Using masks in Imerge Pro | Part 1
Hi, I’m Axel from FXhome, and this video series is going to answer the question, “How do I use masks in Imerge Pro?” This video will examine how we can use Gradient Masks and Image Luminance masks to convert this image into this. As well as taking a quick look at area masks. Later videos will look more closely at other mask types. Masking is the process of selecting a limited portion of a layer, which can be useful for several purposes. When applied to a layer, the mask limits what part of the layer is visible, allowing you to combine parts of multiple layers and create a single composite
Image. When applied to an effect, the Mask defines what part of the layer will be modified by the effect. This is how you make localized adjustments, rather than changing the entire layer with every effect you use. The Layer Masks menu is found here, and contains six kinds of masks. The Effects Masks menu contains five kinds of masks. Other than the Image Alpha mask, which only applies to Layers, all kinds of masks can be used either on Layers or on Effects. The first kind is a Gradient mask. One common
Situation where gradient masks are used is for modifying skies. This image has some nice clouds in it, but perhaps we need to add some sunset color. So we create a plane, assign it a color suitable for a sunset, then change its blend mode to Soft Light to blend it onto the original. But we don’t want it to affect the foreground here, so we can open the Layer Masks menu, and add a Gradient mask to the layer to remove it from that area. The gradient mask is controlled by this widget. The dashed line indicates the mid-point of the gradient.
The black handle is where the mask becomes completely transparent, and the white handle is where it reaches complete opacity. So by shifting the handles, we can adjust the size and angle of the gradient. For a normal landscape, we would set the gradient to match the horizon, and add color to the sky. But since we have water here, that water should reflect the color of the sky, so we will shift the gradient to follow the edge of the foreground. I’m going to reduce the color a touch, by lowering opacity of the
Plane. I would like to reveal more of the detail in the foreground, and we can use a gradient mask for that as well. If we select our image layer again, add an exposure effect, and bring up the shadows a bit, that looks pretty good, but its altering the whole image. We want to remove this exposure effect from the water and sky, but we still want the image to be visible in those areas. So rather than a layer mask, we will use an effects mask. This icon at the top right of each effect opens the effect mask menu, where we can select
The Gradient Mask. The same onscreen controls appear, so we can mask the effect to only be applied to the foreground. To remove the orange tint from the trees and darker areas of the foreground, let’s look at another kind of mask: the Image Luminance Mask. Its not the next kind of mask in sequence in the menu, but it is the kind of mask we need for this situation. So let’s jump to it. This mask is based on the luminance of your image, so we can easily constrain an effect to the highlights of the image, or,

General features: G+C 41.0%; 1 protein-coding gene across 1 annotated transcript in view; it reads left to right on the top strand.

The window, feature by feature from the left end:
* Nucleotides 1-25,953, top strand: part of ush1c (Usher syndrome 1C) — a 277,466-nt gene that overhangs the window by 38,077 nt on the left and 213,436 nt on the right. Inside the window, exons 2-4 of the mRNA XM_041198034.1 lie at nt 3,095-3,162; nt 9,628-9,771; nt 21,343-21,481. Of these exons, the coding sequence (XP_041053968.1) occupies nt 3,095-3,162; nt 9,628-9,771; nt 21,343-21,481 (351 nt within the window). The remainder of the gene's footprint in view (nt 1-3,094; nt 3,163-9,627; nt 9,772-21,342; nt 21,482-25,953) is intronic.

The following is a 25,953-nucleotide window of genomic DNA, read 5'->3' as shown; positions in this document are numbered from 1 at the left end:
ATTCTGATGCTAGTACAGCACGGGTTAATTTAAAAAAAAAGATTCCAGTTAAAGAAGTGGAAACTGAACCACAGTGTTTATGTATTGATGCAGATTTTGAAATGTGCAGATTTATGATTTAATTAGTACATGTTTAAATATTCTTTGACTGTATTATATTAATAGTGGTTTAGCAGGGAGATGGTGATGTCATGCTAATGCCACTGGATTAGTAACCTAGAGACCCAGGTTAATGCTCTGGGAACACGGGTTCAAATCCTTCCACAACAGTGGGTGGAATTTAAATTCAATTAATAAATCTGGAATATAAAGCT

As we need in this case, the darkest areas. Create a new Adjustment layer for our final grade, and add an Exposure effect. Pull the Saturation down, until the blacks are restored. Then open the Effects Mask menu for exposure, and add an Image Luminance mask. For adjusting a luminance mask, it can be useful to view the mask directly. To do this, open this menu that says Apply, and select Show. This shows us the mask in greyscale, so we can see exactly what areas will be affected. Shift the tone down to the shadows, and decrease the range
To limit it to only the darkest areas. You can also Overlay the mask through that menu, which shows it in red so you can see the image and the mask at the same time, or you can disable the mask. Switch back to Apply, though, to see the result of our mask, and toggle the Exposure effect on and off to compare the results. I’m going to add a couple more effects to this image to finish it. Clarity will add some contrast and detail, and Color Adjustment will boost the oranges a bit. These aren’t really part of the tutorial, as they
Don’t need masks, but they are part of processing this image to a finished state. Moving on to Area Masks, here is an image of a Cooper’s Hawk that sometimes lands on my fence. As, in fact, he did when I took this picture. I want to brighten his eye a bit, for which I will use an Exposure effect, then in the Effects Mask menu, I will add an area mask. An area mask is a basic shape applied to a specific location. It starts as a square, but we can round the corners until we have a circle using this corner handle.
We can change the size using the side handles, and if we hold shift, then we can constrain its shape while resizing. The dashed line around the outside adjusts the feather size around the edges. With the mask adjusted to cover just the bird’s eye, we bring up the Exposure control to brighten that area. That’s pretty good, now I’ll just add a Saturation Editor, and increase the saturation of the oranges to finish off this image. So, that concludes this video, but this is just the start of the masking options in Imerge
Pro. Please stick around for our next video, where we will look at other kinds of masks, what situations they are useful for, and how to quickly add masks to your projects without using the Mask menus. Thanks for watching, and I’ll see you next time.